As part of the Thomas Nelson blogger book review program, I received a copy of the Word of Promise Next Generation New Testament MP3 set. It bills itself as “the perfect way for young multi-taskers to absorb Scripture. This ambitious recording makes the Word accessible to more kids than ever before.”
I assumed from the description that they were targeting older teens, but it’s actually for the eight-to-fifteen range. I also was expecting something like the Passion readings on Palm Sunday and Good Friday, where the narrator reads the text and others read the dialogue. Instead it’s often paraphrased, with many “he said”s removed.
There is no information as to which translation is the basis of the script. The vocabulary is often downgraded to the level a child would understand, always accessible but with a few painful results. Fasting becomes “giving up eating,” and persecution becomes “causing problems.” Mary isn’t told a sword will pierce her soul, but rather than she “will be sad too.” And the beatitudes in Matthew are painful to listen to. My Patient Husband and I both agree that this in no way impacts the message, only the aesthetics. Moreover, playing all the stories one after the next after the next with no chapter/verse breaks gives a breathless sense of just how much is packed into the New Testament.
My biggest argument is with the introductions to the books, provided by Max and Jenna Lucado. They give dates for each book far earlier than anything I’ve ever heard from any other sources. The introduction to Galatians verges on anti-Catholic, and the authors of both James and Jude are said to be “Jesus’s little brother” when in fact the author of James is not known for certain (beside the point is the fact that one billion Catholics and Orthodox — and all Christians for 1800 years — understand “James The Brother Of the Lord” to be other than Jesus’s little brother) and likewise with Jude. The Biblical text should be allowed to speak for itself, and if the target audience grows up to find the material in the introductions was slanted , they’ll mistrust the entire Bible.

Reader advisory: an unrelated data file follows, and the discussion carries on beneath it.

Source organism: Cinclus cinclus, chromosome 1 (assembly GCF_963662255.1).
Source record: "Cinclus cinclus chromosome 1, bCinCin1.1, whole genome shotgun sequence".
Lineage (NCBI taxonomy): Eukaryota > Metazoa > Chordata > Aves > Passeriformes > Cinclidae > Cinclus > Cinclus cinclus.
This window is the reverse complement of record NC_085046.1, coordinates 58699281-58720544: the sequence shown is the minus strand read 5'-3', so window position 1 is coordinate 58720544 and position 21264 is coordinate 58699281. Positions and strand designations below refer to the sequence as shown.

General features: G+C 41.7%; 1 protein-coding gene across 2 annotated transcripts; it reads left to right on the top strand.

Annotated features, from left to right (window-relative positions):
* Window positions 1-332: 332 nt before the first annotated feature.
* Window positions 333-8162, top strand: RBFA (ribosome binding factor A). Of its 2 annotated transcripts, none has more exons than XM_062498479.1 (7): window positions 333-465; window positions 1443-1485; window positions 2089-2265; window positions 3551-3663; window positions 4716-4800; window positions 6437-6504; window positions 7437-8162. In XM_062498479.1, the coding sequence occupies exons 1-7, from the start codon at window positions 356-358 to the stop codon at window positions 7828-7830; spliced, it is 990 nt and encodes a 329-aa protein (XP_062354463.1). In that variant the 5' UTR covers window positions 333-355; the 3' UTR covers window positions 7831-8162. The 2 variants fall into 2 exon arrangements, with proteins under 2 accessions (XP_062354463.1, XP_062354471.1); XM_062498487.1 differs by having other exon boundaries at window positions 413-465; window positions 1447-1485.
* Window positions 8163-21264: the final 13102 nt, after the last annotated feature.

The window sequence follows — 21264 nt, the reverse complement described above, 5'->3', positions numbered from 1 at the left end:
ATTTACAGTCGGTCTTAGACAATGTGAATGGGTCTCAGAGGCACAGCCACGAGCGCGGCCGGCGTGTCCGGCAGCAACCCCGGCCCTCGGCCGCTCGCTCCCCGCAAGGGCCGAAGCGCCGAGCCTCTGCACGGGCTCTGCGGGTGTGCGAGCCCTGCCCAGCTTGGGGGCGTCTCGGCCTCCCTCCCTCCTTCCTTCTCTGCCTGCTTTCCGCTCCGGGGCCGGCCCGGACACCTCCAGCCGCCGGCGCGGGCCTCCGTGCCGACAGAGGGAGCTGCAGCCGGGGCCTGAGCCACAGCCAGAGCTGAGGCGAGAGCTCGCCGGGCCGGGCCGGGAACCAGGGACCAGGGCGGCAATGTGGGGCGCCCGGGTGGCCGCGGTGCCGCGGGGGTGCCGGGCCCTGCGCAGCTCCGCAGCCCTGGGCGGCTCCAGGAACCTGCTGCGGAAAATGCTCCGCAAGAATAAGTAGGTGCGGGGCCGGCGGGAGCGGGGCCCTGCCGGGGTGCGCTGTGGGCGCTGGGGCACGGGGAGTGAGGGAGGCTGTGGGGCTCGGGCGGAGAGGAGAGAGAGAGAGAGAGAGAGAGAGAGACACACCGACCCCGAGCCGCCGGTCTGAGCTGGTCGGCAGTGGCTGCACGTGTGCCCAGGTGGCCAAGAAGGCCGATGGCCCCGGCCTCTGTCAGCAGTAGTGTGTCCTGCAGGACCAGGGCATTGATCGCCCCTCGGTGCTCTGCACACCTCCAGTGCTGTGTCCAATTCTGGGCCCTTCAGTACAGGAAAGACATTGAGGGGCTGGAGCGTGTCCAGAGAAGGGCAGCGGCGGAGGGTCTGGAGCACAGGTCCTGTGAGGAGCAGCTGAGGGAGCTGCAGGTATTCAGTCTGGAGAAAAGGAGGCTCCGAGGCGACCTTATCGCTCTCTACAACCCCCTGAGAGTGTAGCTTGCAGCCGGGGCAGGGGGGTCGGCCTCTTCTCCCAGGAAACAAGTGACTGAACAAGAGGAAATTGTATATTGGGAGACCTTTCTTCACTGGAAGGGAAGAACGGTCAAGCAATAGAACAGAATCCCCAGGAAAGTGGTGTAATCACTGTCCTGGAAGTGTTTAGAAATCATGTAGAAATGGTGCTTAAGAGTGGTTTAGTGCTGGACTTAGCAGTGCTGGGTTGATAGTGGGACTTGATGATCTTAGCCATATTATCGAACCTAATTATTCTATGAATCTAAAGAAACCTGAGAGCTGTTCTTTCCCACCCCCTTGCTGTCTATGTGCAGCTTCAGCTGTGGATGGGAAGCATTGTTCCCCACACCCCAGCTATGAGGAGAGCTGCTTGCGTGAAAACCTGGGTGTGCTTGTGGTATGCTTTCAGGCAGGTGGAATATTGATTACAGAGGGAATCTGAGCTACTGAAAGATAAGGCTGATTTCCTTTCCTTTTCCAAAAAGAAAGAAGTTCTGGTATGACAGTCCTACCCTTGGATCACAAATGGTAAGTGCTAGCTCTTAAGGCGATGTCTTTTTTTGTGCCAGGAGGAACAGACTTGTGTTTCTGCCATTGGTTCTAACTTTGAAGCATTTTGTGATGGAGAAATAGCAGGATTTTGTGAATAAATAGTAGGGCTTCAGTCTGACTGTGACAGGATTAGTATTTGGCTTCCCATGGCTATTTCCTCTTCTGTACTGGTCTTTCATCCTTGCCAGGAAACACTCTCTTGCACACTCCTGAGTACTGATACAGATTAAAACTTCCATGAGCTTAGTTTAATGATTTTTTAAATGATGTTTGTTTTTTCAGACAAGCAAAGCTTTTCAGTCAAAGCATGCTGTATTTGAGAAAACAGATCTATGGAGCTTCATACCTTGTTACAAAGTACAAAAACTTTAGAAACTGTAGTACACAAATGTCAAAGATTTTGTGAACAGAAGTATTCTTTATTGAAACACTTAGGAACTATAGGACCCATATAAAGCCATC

Sometimes the background music overwhelms the reading, and at other times the sound effects are laughable. The voice acting left me puzzled at times; Jesus is overly breathy and eeeeeeeemotive, and the first time Pilate spoke I laughed and exclaimed, “DUDE!” Other voices, such as Peter’s, seemed just right.
There are a couple of technical glitches, such as chapter 5 of 1Thessalonians where Paul’s voice begins getting clipped (as if each sentence were recorded separately and laid down over the next, rather than organically) and then some sentences are read in a different voice…and then it switches to a different voice actor all together! (Oh the irony: I liked the other voice actor better and was disappointed when it reverted.) This happens one other time.
Quotes from other scriptures are often rendered in the other speaker’s voice, but not consistently, so Paul will make five scripture citations, but the sixth is in Moses’ voice. That’s very distracting.
Now, does it work? I was going to say no, except that my eleven year old and my eight year old both asked to keep hearing more of the Gospels. Color me stunned. They loved it.
So I recommend it with caution. If you give this to your children, strip off the zero-th chapter (the introduction) of every book and let the Bible stand for itself. And listen to it yourself too so you can answer any questions your kids may have afterward.